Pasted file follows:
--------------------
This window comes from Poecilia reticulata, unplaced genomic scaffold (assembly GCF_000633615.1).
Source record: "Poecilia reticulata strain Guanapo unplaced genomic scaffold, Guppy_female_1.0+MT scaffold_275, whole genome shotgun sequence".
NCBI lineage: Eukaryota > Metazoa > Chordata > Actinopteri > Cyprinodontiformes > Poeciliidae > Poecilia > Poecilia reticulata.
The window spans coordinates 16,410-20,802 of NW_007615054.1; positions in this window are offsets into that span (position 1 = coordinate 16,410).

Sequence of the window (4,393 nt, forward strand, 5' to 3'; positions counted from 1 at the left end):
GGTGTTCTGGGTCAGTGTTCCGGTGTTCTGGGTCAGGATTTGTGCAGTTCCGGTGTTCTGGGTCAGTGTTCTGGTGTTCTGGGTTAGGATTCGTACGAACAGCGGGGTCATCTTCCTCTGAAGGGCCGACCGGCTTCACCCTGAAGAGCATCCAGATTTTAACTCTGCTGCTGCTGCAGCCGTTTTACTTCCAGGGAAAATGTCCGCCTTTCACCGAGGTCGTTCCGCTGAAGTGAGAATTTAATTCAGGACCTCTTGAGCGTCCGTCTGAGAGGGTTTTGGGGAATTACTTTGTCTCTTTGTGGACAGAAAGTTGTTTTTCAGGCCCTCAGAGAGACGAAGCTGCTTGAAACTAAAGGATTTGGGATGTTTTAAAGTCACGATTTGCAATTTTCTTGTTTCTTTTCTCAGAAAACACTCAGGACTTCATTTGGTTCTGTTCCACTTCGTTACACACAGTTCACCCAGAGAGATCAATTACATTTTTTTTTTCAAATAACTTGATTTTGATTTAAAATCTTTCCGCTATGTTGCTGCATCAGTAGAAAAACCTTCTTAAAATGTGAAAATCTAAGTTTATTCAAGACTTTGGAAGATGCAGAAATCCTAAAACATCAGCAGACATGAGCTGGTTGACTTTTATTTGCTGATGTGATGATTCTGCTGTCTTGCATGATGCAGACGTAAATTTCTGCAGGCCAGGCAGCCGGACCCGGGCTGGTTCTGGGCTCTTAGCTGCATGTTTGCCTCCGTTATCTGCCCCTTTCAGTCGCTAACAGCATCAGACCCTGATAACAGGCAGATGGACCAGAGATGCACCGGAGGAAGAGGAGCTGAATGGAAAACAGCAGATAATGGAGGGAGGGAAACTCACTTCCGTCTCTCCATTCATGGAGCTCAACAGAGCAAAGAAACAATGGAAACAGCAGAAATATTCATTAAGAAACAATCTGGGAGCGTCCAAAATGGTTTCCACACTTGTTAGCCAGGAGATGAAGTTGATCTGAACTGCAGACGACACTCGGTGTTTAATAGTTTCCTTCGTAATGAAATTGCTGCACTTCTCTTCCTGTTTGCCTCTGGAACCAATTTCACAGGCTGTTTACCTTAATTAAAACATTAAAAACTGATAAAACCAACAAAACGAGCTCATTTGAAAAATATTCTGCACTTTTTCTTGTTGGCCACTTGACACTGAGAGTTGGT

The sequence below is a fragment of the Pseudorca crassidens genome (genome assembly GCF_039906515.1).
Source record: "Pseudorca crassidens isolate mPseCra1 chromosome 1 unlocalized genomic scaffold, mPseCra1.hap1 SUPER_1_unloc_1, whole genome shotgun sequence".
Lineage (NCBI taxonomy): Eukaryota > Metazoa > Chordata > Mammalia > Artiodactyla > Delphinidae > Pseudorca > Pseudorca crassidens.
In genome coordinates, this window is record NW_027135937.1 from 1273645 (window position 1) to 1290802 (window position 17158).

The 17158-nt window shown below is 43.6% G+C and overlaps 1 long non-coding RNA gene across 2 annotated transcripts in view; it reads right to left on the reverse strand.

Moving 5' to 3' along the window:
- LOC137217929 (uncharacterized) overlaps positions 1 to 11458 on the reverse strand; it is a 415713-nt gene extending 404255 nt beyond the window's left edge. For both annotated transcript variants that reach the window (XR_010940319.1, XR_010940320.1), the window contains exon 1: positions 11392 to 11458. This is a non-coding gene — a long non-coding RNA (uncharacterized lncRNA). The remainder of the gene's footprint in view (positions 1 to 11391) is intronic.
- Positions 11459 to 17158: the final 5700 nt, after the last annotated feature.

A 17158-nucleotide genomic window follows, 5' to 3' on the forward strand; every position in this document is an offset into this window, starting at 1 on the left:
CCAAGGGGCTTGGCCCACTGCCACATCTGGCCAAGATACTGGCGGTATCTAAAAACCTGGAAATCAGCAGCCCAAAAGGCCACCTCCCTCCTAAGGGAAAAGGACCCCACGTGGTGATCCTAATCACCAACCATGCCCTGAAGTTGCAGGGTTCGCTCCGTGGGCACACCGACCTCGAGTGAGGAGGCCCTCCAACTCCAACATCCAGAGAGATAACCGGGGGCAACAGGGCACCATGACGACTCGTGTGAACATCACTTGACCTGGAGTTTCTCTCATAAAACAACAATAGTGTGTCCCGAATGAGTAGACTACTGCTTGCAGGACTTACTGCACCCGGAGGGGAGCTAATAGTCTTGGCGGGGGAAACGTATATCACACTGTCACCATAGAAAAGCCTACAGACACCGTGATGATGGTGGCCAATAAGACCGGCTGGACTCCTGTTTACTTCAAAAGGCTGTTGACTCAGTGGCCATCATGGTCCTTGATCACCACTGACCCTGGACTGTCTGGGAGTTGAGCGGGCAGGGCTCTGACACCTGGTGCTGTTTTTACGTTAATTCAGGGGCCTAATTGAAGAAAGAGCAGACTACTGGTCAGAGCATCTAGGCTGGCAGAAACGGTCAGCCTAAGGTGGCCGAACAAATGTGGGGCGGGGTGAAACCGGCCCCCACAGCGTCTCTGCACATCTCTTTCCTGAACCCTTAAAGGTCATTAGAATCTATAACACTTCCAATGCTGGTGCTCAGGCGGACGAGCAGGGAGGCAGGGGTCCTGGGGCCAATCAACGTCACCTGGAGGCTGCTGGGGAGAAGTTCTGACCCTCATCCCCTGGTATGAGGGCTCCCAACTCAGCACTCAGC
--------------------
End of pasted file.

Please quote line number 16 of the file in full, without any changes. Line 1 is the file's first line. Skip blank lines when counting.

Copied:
CCAAGGGGCTTGGCCCACTGCCACATCTGGCCAAGATACTGGCGGTATCTAAAAACCTGGAAATCAGCAGCCCAAAAGGCCACCTCCCTCCTAAGGGAAAAGGACCCCACGTGGTGATCCTAATCACCAACCATGCCCTGAAGTTGCAGGGTTCGCTCCGTGGGCACACCGACCTCGAGTGAGGAGGCCCTCCAACTCCAACATCCAGAGAGATAACCGGGGGCAACAGGGCACCATGACGACTCGTGTGAACATCACTTGACCTGGAGTTTCTCTCATAAAACAACAATAGTGTGTCCCGAATGAGTAGACTACTGCTTGCAGGACTTACTGCACCCGGAGGGGAGCTAATAGTCTTGGCGGGGGAAACGTATATCACACTGTCACCATAGAAAAGCCTACAGACACCGTGATGATGGTGGCCAATAAGACCGGCTGGACTCCTGTTTACTTCAAAAGGCTGTTGACTCAGTGGCCATCATGGTCCTTGATCACCACTGACCCTGGACTGTCTGGGAGTTGAGCGGGCAGGGCTCTGACACCTGGTGCTGTTTTTACGTTAATTCAGGGGCCTAATTGAAGAAAGAGCAGACTACTGGTCAGAGCATCTAGGCTGGCAGAAACGGTCAGCCTAAGGTGGCCGAACAAATGTGGGGCGGGGTGAAACCGGCCCCCACAGCGTCTCTGCACATCTCTTTCCTGAACCCTTAAAGGTCATTAGAATCTATAACACTTCCAATGCTGGTGCTCAGGCGGACGAGCAGGGAGGCAGGGGTCCTGGGGCCAATCAACGTCACCTGGAGGCTGCTGGGGAGAAGTTCTGACCCTCATCCCCTGGTATGAGGGCTCCCAACTCAGCACTCAGC